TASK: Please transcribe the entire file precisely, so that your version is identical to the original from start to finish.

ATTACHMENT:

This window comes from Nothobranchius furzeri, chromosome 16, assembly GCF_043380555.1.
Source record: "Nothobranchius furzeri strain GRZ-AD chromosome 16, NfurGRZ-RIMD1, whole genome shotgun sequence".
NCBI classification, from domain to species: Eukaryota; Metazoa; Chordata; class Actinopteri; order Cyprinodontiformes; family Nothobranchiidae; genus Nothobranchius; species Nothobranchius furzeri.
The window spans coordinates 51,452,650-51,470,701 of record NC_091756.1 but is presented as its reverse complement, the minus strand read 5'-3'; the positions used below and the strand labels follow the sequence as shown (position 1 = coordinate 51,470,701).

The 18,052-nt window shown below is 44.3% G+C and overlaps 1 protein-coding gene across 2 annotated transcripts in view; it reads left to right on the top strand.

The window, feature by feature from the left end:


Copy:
This window comes from Nothobranchius furzeri, chromosome 16, assembly GCF_043380555.1.
Source record: "Nothobranchius furzeri strain GRZ-AD chromosome 16, NfurGRZ-RIMD1, whole genome shotgun sequence".
NCBI classification, from domain to species: Eukaryota; Metazoa; Chordata; class Actinopteri; order Cyprinodontiformes; family Nothobranchiidae; genus Nothobranchius; species Nothobranchius furzeri.
The window spans coordinates 51,452,650-51,470,701 of record NC_091756.1 but is presented as its reverse complement, the minus strand read 5'-3'; the positions used below and the strand labels follow the sequence as shown (position 1 = coordinate 51,470,701).

The 18,052-nt window shown below is 44.3% G+C and overlaps 1 protein-coding gene across 2 annotated transcripts in view; it reads left to right on the top strand.

The window, feature by feature from the left end: